2015-06-23 – It’s been a tactic of the political right to accuse the political center of being out-of-touch lefitists. That makes the near right the new center and the far right . . . well, not insane. Keep doing this for 50 years and Richard Nixon becomes a socialist and Ronald Reagan a centrist.
This kind of argument is now showing up in analysis of the Supreme Court. A story in today’s New York Times entitled “The Roberts Court’s Surprising Move Leftward” takes a faux statistical approach to characterize the current court as liberal.
Maybe so. Maybe not.
Cases do not get to the Supreme Court by random chance. The justices themselves have a lot to do with the issues they will hear—in two ways. The first way is obvious: the justices simply vote on the cases they will hear. Four votes are required to hear a case. The other way the court influences its caseload is through hints that they give in their opinions—often in dissents. Litigants who notice a friendly attitude in a Supreme Court opinion will exploit that to get their favorite issue before the court.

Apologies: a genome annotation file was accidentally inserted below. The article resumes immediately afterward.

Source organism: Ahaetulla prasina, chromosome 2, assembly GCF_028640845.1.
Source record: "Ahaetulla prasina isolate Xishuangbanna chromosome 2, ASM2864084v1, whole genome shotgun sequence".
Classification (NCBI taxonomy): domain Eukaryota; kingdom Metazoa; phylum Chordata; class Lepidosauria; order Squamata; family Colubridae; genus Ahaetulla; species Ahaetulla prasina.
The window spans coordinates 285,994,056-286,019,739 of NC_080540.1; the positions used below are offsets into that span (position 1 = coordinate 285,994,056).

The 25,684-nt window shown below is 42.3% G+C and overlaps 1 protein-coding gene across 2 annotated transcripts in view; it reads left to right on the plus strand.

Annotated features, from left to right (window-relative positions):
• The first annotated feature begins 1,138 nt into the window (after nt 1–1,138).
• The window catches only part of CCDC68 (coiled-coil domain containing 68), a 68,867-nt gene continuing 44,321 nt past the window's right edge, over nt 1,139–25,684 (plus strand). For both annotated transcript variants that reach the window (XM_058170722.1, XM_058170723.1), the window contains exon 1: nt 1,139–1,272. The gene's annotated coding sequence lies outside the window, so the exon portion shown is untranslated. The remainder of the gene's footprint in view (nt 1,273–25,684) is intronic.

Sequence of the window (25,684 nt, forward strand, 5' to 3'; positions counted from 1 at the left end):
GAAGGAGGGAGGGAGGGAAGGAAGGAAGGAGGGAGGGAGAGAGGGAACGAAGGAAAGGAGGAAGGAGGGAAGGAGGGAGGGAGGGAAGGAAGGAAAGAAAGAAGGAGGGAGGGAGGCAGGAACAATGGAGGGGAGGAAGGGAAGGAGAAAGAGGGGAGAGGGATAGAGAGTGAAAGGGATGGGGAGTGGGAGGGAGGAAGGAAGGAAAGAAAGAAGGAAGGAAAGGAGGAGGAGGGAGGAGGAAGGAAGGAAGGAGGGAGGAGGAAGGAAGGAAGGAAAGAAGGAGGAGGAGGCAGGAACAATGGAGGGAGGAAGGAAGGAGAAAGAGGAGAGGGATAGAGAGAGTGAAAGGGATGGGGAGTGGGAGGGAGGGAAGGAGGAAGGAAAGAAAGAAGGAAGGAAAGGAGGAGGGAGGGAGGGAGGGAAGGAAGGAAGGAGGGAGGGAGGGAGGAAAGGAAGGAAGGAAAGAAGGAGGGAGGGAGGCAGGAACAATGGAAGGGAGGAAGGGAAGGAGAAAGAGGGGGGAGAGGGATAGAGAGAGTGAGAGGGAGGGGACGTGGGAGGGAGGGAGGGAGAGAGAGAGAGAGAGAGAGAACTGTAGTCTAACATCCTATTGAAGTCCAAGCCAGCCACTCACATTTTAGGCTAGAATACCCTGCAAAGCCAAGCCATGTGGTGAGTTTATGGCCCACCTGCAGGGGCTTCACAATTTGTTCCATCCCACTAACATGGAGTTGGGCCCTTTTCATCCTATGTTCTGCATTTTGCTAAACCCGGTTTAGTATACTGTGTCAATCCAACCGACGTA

So, when you say that the Court is moving leftward, you have to be aware of how issues come before the court.
So here’s an alternative hypothesis.
Let’s say that the right wing justices are encouraging cases that lie further and further right on the spectrum. At some point, they lose a justice or two (say, Kennedy or Roberts). Does that mean that the court is suddenly liberal? Or does it mean simply that Kennedy or Robert balked at going over the rightward edge?
Here’s a second hypothesis. It’s not really an alternative hypothesis. It’s a supporting hypothesis.
Let’s say that the U.S. Constitution is an inherently liberal document. Presidents appoint conservative justices, but after a while, appointees lose their loyalty to the political establishment that appointed them and become loyal to the Constitution. This could account for the leftward drift that is often complained of with Republican appointees that become liberals. I don’t remember in my lifetime a justice that drifted the other direction.